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Even though I’m nearly finished with this Dukan lark, I’ve set it as a challenge to find and master a few decent Dukan dessert recipes. I haven’t made very many in the past three months, mainly because Steve doesn’t have much of a sweet tooth, I could take it or leave it (for a few weeks) and when we did entertain, we served something non-Dukan of which we either didn’t partake or I enjoyed it as part of a celebration meal once I was on the Consolidation Phase. I did try out a couple of Dukan dessert recipes, but to be honest they were a bit dismal. We got La pâtisserie Dukan which is written in French, so I’ll try a few of those once I translate the recipes.
In the meantime, today I made gingerbread using a recipe from The Dukan Diet Life Plan, with a couple of modifications. It called for 3 eggs, plus 3 egg whites. I omitted the whites. They didn’t seem integral to the recipe and what the heck am I going to do with 3 egg yolks? Even though I have been, for the most part, completely obedient to the Good Doctor, I will not use Aspartame, a synthetic sweetener. We use Stevia or Xylitol which are both plant based. So here goes. BTW, this can be eaten in the Cruise Phase.
- ¾ cup fine milled oat bran
- 2 tablespoons powdered skimmed milk
- 2 teaspoons baking powder
- 1-2 tablespoons gingerbread spice mix (cinnamon, ginger, allspice, cloves & nutmeg)
- 2-3 tablespoons sweetener, to taste
- 3 eggs
- 1/3 cup fat free fromage frais or non-fat Greek yoghurt
Mix the first 5 ingredients in a bowl. Stir in the eggs and fromage frais.
Another critique I have of Dukan dessert recipes is that they don’t specify size of baking dish. I’m not very good at transmuting volume by eye, so I measured the capacity of my loaf pan by putting water into it and pouring it into a jug, then poured the batter into a jug to measure the amount, then put it into the loaf pan. This recipe yields 2 cups of batter.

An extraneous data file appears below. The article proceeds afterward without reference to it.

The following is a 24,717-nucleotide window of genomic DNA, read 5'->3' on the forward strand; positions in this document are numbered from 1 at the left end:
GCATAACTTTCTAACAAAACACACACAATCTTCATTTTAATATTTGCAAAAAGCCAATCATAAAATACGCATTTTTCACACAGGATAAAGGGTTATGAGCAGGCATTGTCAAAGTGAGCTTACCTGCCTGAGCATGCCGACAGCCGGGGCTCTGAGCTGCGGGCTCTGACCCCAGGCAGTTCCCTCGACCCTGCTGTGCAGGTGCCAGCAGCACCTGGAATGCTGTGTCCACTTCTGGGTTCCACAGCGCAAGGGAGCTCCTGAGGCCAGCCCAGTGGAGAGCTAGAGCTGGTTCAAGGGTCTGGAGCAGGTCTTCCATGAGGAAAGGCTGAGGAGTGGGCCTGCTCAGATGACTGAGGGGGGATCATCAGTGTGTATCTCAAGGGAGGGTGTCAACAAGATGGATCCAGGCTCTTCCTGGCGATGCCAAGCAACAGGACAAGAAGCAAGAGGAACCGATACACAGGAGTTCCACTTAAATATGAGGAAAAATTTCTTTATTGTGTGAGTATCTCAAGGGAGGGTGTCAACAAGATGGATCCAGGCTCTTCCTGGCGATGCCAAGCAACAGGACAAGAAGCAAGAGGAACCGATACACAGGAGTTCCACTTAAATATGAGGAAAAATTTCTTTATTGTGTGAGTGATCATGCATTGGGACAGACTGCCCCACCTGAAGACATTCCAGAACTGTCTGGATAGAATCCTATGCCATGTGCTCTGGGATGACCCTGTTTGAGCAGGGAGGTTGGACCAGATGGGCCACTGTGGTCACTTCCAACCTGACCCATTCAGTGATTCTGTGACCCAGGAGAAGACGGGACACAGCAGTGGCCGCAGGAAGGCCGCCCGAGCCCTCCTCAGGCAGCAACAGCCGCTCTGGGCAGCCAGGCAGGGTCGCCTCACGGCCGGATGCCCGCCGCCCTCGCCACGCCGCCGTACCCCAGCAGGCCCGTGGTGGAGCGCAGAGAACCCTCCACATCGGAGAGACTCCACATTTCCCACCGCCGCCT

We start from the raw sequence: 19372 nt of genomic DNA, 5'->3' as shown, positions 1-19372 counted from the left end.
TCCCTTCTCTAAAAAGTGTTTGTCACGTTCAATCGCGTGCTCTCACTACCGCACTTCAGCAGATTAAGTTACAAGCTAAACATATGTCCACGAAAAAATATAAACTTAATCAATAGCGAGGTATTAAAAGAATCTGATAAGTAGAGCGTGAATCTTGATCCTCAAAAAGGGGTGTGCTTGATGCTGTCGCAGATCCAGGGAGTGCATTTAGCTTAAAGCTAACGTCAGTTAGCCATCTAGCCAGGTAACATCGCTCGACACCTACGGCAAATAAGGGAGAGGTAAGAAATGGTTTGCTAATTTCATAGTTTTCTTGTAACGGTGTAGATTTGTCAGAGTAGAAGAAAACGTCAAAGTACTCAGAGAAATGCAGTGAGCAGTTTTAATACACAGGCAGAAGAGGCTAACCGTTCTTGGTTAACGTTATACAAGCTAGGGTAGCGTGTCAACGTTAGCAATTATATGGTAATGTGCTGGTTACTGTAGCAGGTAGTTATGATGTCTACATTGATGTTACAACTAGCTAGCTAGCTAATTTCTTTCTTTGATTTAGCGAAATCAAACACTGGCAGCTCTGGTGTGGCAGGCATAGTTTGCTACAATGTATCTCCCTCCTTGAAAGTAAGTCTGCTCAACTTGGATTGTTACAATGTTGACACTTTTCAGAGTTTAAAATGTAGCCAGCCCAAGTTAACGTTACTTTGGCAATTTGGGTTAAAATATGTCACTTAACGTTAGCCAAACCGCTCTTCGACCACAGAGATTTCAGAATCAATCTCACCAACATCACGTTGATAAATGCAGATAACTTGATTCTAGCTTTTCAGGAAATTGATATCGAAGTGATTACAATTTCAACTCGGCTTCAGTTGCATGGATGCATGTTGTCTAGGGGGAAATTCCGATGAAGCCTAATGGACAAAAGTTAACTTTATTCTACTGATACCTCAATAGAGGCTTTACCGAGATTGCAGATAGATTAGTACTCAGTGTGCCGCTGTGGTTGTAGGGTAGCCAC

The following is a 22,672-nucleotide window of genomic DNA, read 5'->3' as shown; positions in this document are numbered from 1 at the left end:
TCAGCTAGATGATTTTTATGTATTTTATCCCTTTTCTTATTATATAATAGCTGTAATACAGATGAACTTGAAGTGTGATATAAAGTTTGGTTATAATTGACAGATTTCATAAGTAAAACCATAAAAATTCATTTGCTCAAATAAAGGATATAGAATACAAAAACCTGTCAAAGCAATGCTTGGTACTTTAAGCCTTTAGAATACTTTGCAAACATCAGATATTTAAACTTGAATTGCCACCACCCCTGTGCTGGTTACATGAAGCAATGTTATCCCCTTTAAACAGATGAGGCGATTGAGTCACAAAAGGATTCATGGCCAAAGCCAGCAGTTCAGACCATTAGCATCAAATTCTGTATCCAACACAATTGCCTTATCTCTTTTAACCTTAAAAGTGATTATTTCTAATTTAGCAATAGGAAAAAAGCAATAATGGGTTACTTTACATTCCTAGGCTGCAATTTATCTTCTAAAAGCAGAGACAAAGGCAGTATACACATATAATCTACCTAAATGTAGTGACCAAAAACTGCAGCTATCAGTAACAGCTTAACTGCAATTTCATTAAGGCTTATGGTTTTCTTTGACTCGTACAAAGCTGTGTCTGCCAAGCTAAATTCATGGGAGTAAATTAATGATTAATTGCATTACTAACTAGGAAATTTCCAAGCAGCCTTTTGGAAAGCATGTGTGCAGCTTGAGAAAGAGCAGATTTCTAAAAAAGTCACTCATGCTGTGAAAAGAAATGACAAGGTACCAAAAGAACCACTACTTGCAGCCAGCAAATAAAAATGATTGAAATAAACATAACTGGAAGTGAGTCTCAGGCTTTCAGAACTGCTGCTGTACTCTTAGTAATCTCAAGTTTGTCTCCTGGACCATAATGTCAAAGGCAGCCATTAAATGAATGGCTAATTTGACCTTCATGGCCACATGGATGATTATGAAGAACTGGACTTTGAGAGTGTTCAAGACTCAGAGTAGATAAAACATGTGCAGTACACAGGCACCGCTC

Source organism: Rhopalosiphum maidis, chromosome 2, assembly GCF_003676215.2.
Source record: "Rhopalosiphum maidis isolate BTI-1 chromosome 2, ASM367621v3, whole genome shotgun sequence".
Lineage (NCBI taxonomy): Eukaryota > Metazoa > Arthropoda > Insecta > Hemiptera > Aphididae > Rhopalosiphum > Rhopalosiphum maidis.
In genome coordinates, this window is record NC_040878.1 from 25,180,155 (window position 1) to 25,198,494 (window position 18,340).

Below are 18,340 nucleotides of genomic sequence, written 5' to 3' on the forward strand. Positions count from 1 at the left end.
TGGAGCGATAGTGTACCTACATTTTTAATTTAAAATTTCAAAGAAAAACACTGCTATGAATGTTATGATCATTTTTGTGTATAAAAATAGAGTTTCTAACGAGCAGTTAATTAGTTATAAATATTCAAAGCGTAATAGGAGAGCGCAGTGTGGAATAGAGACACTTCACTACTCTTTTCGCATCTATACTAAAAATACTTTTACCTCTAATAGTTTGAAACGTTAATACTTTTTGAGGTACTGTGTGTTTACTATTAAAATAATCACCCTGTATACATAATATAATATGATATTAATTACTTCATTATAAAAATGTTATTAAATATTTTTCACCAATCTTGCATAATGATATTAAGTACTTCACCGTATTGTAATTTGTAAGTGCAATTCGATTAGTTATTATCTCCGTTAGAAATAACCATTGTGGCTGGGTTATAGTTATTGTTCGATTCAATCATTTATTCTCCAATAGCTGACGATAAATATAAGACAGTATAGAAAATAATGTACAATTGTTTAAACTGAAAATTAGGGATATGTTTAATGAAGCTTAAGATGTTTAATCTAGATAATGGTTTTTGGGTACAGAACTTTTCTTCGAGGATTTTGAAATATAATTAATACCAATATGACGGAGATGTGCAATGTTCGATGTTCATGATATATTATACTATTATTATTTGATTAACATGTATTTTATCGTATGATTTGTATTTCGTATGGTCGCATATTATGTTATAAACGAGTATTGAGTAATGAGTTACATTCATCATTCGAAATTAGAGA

I studied Child Development for about a year in college and remember learning about Swiss developmental psychologist Jean Piaget and his theory of Genetic Epistemology (the study of the origins of knowledge).
Towards the understanding of mathematical development, Piaget conducted various experiments in which he provided tactual representations of mathematical concepts. He believed that a child’s ability to solve spatial relationships are a precursor to true understanding of mathematical operations.
To test for conservation of continuous quantities, a liquid of the same amount exists in two identical containers, and the child acknowledges that the amounts are equal. Then, the liquid in one is poured into a container of different shape or multiple containers, and the child is asked which container has more liquid.
Piaget places the children into three stages based on their responses.
- The youngest children, in the first stage, generally identify the taller container or the more numerous containers as having more liquid. If the transfer is to one container, they can only reason in one dimension- in this case, height- and this perception is more important than whatever concepts of conservation they might have. Likewise, the presence of more containers is assumed to indicate more liquid.
- Children in the second stage (about four years old) may recognize conservation if height differences are small or if the original liquid is poured into only two smaller containers, but more extreme changes lead to failure.
- The third stage (about six years old) signifies an understanding of conservation; children can see that an increase in height can be compensated for by a decrease in width, and multiple containers do not change the volume of the liquid.
So I guess that as well as mastering Dukan desserts, I may just move up a stage (or two) in my mastery of the concept of conservation of quantities!
Bake at 350°F/180°C for about 35 minutes. I try and remember to cover my cakes and breads halfway through with foil so they don’t brown too quickly.
It’s pretty darn good. I may have put too many cloves in, but it has a light texture and good, moist crumb. Now that I have the proportions mastered, I might make a chocolate version!
Info source: Jean Piaget’s Genetic Epistemology